Academic Papers, Seal Spotting, Firefox, More: Friday Afternoon Buzz, August 5, 2016


A new-to-me tool (it launched in May 2014) helps researchers promote their papers. “It’s not the job of researchers to become experts in public relations — that’s why universities have press offices, says Matt Shipman, research communications lead at North Carolina State University in Raleigh. But he recommends scientists toot their own horns as well. Increasingly, researchers across the scientific spectrum are coming to the same conclusion. That demand has led to the emergence of an online tool for managing the practice: a free site called Kudos, which aims to help researchers maximize the reach and impact of their papers on social media, and measure the effects of their efforts.”

If you like Zooniverse crowdsourcing projects, you’ll love sealspotting! “[Michelle] LaRue and her team of researchers turned to crowdsourcing platform Tomnod (which means ‘big eye’ in Mongolian), to help scour 300 miles of the Antarctic coastline. Typically, a project like this would take years—’If I wanted to do it myself, it would take forever,’ LaRue said—but with the help of at-home volunteers, the research team expects to get sense of the seal population in a fraction of that time.”


Firefox is testing a feature to help make 404s more useful. “After introducing a big update for its browser users, Firefox has added some new features to its Test Pilot platform. The most significant is a new add-on called No More 404s that replaces the age-old Error 404 on a missing webpage, with saved archives from the Wayback Machine.”

Hey! You can now find cartoons from The New Yorker on Instagram.

Facebook is making another push to get rid of “Clickbait”. “In a change to its news feed algorithm on Thursday, Facebook said certain types of headlines would be classified as clickbait, those that ‘withhold or distort information.’ Those stories will then appear less frequently in users’ feeds, the company said.” I hope they’re doing the same with advertising, like those Facebook ads implying someone famous has died…

Google has announced the 2016 Doodle Fruit games. “The summer just got sweeter. Today marks the season opener of the 2016 Doodle Fruit Games. For the next couple of weeks in the latest Google app for Android and iOS, journey to an otherwise unassuming fruit stand in Rio, where produce from all over the market are ripe to compete for the title of freshest fruit.”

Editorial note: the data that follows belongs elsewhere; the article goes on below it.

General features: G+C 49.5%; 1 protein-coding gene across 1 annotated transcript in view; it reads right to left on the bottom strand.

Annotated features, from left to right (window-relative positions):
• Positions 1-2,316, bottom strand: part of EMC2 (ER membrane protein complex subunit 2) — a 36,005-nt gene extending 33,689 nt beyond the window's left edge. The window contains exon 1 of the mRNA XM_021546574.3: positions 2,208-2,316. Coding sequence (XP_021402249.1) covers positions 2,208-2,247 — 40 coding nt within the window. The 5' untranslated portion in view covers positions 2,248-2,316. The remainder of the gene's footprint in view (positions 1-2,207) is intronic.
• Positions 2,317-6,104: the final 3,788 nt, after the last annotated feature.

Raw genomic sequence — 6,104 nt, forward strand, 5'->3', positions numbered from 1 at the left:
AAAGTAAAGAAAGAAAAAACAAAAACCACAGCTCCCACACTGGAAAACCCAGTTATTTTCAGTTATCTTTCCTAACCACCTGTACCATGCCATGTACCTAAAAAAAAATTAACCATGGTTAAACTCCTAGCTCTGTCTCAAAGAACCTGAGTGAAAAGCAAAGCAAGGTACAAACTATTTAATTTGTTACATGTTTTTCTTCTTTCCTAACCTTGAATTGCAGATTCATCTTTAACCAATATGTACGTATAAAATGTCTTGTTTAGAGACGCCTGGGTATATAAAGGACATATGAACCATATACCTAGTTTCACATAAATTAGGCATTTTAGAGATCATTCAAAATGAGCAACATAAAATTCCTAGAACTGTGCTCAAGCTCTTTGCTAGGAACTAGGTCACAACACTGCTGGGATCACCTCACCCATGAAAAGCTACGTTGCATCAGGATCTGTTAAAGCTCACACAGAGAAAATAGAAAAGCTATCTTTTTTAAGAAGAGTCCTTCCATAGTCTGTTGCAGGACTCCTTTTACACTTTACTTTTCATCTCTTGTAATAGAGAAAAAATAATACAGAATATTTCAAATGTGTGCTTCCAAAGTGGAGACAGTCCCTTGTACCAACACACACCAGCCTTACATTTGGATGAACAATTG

Another large Torrents search engine has shut down. “Weeks after search engine Kickass Torrents was shut down following the arrest of alleged founder Artem Vaulin in Poland, another major player shut its portals on Friday, a media report said. announced ‘farewell’ to its millions of users after The Pirate Bay decided to cease its operation.”


Cordelia Hebblethwaite of the BBC both has a very cool name and has launched a social media guide for journalists. “A couple of weeks ago, I finally hit publish on The Social Media Reporter…. It’s a free online guide for journalists that aims to demystify social media and provide practical, concise tips for navigating through the sea of information – and doing better journalism as a result. I wrote it because I sensed an urgent need. Social media has become such an important part of the fabric of our culture and society now that it’s key we understand how to sift through, analyse, understand and interpret what it’s telling us. But most journalists still don’t have the tools, training or confidence to do this.”


And now, your daily reminder that social media is international. “The Canadian military has told its members and followers on Twitter to stop using the hashtag #CAF — at least for the duration of the Rio Olympics. Senior public affairs officials at National Defence say the social media site has released an emoji specifically for the Games that turns the hashtag into the flag for the war-torn Central African Republic and links to a site for soccer results.”


Hey! Apple is starting a bug bounty program. “Earlier this year, Apple faced criticism over its lack of a bug bounty program when the FBI paid an unknown entity more than $1 million for help breaking into an iPhone used by one of the San Bernardino, Calif., shooters. Without a bug bounty program, some argued, the only way researchers could make money from finding bugs in Apple products was by selling them off to the highest bidder — in this case, the FBI.” Good afternoon, Internet…

Do you like ResearchBuzz? Does it help you out? Please consider supporting it on Patreon. Not interested in commitment? Perhaps you’d buy me an iced tea. I love your comments, I love your site suggestions, and I love you. Feel free to comment on the blog, or @ResearchBuzz on Twitter. Thanks!

Categories: afternoonbuzz

Leave a Reply